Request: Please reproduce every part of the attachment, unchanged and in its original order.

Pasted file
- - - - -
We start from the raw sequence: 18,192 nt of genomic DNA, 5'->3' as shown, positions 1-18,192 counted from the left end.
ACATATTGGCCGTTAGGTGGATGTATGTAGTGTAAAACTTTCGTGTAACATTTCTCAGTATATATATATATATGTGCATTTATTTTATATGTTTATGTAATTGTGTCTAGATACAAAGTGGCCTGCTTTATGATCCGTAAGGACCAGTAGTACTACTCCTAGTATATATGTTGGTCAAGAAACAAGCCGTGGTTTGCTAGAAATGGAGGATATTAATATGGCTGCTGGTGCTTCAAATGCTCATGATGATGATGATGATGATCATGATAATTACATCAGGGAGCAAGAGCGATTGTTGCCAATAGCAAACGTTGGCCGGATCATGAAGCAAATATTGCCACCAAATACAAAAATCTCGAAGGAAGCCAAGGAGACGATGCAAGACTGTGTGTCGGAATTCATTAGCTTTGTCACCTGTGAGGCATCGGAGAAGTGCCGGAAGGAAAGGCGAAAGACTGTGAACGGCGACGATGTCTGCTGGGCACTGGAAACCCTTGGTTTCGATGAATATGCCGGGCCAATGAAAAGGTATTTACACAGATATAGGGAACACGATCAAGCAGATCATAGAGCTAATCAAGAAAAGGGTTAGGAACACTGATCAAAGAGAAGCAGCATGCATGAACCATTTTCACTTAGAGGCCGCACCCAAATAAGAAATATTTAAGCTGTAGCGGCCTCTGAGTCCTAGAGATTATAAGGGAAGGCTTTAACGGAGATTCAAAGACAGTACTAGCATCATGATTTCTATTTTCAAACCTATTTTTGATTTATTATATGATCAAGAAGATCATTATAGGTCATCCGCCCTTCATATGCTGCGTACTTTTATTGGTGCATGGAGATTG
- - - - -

We start from the raw sequence: 18,192 nt of genomic DNA, 5'->3' as shown, positions 1-18,192 counted from the left end.
ACATATTGGCCGTTAGGTGGATGTATGTAGTGTAAAACTTTCGTGTAACATTTCTCAGTATATATATATATATGTGCATTTATTTTATATGTTTATGTAATTGTGTCTAGATACAAAGTGGCCTGCTTTATGATCCGTAAGGACCAGTAGTACTACTCCTAGTATATATGTTGGTCAAGAAACAAGCCGTGGTTTGCTAGAAATGGAGGATATTAATATGGCTGCTGGTGCTTCAAATGCTCATGATGATGATGATGATGATCATGATAATTACATCAGGGAGCAAGAGCGATTGTTGCCAATAGCAAACGTTGGCCGGATCATGAAGCAAATATTGCCACCAAATACAAAAATCTCGAAGGAAGCCAAGGAGACGATGCAAGACTGTGTGTCGGAATTCATTAGCTTTGTCACCTGTGAGGCATCGGAGAAGTGCCGGAAGGAAAGGCGAAAGACTGTGAACGGCGACGATGTCTGCTGGGCACTGGAAACCCTTGGTTTCGATGAATATGCCGGGCCAATGAAAAGGTATTTACACAGATATAGGGAACACGATCAAGCAGATCATAGAGCTAATCAAGAAAAGGGTTAGGAACACTGATCAAAGAGAAGCAGCATGCATGAACCATTTTCACTTAGAGGCCGCACCCAAATAAGAAATATTTAAGCTGTAGCGGCCTCTGAGTCCTAGAGATTATAAGGGAAGGCTTTAACGGAGATTCAAAGACAGTACTAGCATCATGATTTCTATTTTCAAACCTATTTTTGATTTATTATATGATCAAGAAGATCATTATAGGTCATCCGCCCTTCATATGCTGCGTACTTTTATTGGTGCATGGAGATTG